Watch out for offshore disability insurance plan schemes

The Canada Revenue Agency (CRA) is warning Canadians about getting involved in tax schemes including purported offshore disability insurance plans. Promoters, including tax representatives and tax preparers, are claiming that taxpayers can get tax-free amounts from a corporation and the corporation can get a tax write-off using employer disability insurance plans provided by supposed offshore insurer.

What are tax schemes?

Tax schemes are plans and arrangements that go against the Income Tax Act. They deceive taxpayers by promising to reduce the taxes they owe. Schemes may promise large deductions or tax-free income.

What types of disability insurance plans are of concern?

A genuine disability insurance plan is a financial product that typically provides a monthly income, if you cannot work due to unexpected illness or injury. These insurance products are normally legitimate ways for employers to insure against risks associated with the health of their employees.

A disability insurance plan should outline the details of an insurance policy, along with the payment details, liabilities and stipulations of the insurance and insurer.

However, certain schemes that purport to provide disability insurance are not providing insurance. In general terms, these schemes are financed with no-risk loans from an offshore lender with a participant (usually an employer) being required to pay the net proceeds of the supposed insurance to an offshore entity under a separate side agreement. Although this communication piece highlights offshore arrangements, similar concerns can arise with respect to domestic arrangements with the same or similar characteristics.

How does an offshore disability insurance plan scheme work?

An offshore disability insurance plan is an arrangement under which a promoter sells a corporate taxpayer disability insurance. The corporate taxpayer makes a deposit (directly or indirectly, through a health and welfare trust) with a foreign corporation. Through a series of transactions, the foreign corporation allegedly loans the funds to the corporate taxpayer's shareholder/employees or related parties on a limited-recourse basis (i.e., without risk). The shareholders/employees or related parties then loan the same amount of funds to the corporate taxpayer.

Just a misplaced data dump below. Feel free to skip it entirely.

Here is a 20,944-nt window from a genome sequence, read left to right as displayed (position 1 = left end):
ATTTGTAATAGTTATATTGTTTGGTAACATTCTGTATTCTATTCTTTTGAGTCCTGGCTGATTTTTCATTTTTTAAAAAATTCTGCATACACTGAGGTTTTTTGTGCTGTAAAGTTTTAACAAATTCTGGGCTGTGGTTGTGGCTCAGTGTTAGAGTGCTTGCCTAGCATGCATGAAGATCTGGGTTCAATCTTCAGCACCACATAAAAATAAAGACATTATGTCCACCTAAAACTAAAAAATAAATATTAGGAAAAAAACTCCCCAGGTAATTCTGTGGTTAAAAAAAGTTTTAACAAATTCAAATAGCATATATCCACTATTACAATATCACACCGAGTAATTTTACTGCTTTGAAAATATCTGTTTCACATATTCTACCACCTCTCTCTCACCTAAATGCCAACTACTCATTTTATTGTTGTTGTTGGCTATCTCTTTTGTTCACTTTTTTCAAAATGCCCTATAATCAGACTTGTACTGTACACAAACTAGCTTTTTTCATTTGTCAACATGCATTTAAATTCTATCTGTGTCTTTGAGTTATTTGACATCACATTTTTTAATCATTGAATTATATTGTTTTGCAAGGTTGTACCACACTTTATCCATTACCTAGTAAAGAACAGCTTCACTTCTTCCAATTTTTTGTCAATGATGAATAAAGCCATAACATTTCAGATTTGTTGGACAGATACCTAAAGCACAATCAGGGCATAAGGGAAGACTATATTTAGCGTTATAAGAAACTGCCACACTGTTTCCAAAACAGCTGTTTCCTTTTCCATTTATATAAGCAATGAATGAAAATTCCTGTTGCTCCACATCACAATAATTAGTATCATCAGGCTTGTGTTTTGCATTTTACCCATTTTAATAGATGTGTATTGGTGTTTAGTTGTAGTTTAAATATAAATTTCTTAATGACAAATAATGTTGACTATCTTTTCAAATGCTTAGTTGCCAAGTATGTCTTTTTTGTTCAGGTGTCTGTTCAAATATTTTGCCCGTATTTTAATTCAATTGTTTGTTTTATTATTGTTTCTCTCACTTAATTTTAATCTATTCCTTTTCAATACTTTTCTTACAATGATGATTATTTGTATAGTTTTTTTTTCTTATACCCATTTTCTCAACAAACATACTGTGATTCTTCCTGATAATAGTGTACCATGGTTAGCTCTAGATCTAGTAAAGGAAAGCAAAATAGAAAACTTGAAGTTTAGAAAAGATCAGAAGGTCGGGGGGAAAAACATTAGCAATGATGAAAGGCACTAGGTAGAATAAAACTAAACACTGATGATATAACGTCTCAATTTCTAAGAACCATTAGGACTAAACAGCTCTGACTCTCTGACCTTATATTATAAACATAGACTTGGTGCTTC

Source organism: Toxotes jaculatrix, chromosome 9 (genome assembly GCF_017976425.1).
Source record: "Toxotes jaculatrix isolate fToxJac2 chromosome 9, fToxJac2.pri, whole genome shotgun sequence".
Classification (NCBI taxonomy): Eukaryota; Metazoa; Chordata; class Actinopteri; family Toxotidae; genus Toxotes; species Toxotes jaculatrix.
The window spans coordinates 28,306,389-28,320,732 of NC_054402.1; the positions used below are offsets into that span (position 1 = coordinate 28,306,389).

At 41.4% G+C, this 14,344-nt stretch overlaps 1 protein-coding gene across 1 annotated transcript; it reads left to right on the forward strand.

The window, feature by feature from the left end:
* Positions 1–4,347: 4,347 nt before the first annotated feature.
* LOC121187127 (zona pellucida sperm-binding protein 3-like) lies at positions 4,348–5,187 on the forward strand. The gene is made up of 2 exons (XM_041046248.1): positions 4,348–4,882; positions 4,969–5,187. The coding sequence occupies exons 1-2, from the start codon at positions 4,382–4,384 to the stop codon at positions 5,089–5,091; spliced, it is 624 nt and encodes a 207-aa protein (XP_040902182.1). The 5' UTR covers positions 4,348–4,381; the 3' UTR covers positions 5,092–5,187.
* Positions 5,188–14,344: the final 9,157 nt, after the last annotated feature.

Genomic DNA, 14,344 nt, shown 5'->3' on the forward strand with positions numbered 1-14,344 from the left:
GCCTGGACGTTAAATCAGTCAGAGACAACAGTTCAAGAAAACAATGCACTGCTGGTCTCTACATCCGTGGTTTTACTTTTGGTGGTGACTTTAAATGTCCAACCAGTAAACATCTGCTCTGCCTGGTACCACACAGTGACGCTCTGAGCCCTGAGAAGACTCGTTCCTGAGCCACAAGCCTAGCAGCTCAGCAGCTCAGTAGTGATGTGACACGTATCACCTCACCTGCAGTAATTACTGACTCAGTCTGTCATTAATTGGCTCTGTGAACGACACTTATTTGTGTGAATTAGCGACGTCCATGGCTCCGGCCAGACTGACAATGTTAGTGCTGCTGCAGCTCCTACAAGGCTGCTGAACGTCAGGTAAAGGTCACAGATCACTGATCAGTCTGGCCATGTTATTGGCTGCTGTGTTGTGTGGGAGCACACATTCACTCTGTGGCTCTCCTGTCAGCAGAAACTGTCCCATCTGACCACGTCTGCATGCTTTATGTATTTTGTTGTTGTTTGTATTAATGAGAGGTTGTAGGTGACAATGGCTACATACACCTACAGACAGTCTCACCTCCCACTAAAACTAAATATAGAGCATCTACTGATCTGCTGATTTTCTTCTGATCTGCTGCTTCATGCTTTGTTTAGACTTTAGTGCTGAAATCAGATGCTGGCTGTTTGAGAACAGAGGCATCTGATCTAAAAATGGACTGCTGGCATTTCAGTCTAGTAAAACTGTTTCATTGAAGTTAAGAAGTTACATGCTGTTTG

The corporate taxpayer paying the so-called insurance premiums is assured most of its deposit will be loaned back to the corporate taxpayer's shareholders/employees or related parties and then returned to the corporate taxpayer. All of these transactions are done under the guise of a disability insurance plan.

The promoter of these offshore money transfers claim they are a legal way to avoid tax. For example, the promoter may claim:

Why is this a scheme?

Funds circle into and out of Canada in amounts that are claimed as large insurance expenses in order to avoid Canadian income tax.

These deductions are a multiple of the actual funds that the participants paid under the schemes out of their pre-existing wealth with a substantial portion of those actual funds being used to pay the promoters' fees (commissions).

The products would not have otherwise been issued in the absence of other interdependent contracts. The CRA has, to date, found that the amounts individuals are receiving are taxable and the premiums are not deductible in-part because the so-called insurance is not insurance.

Your actions may have serious consequences

Through increased audits of promoters, improved intelligence gathering and strengthened communication with taxpayers, the CRA continues to identify and shut down tax schemes.

The CRA reviews leveraged insurance products to determine whether they are valid or just a vehicle to obtain a specific tax advantage.

In the event the CRA finds these purported insurance products to be invalid, participants in these schemes, as well as those who promote and sell them, face serious consequences, including third-party civil penalties for promoters and gross negligence penalties for participants.

What can you do?

The CRA encourages all Canadians to seek an independent second opinion from a reputable tax professional on important tax matters.

If you suspect tax evasion, you can report it online at or by contacting the Informant Leads Centre at 1-866-809-6841. The CRA will act to protect your identity. Also, you can give information anonymously.

You are welcome to correct your tax affairs through the Voluntary Disclosures Program:

For more information on tax schemes, please go to


Jeremy Bellefeuille
Press Secretary
Office of the Minister of National Revenue

Media Relations
Canada Revenue Agency

- 30 -

Page details

Date modified: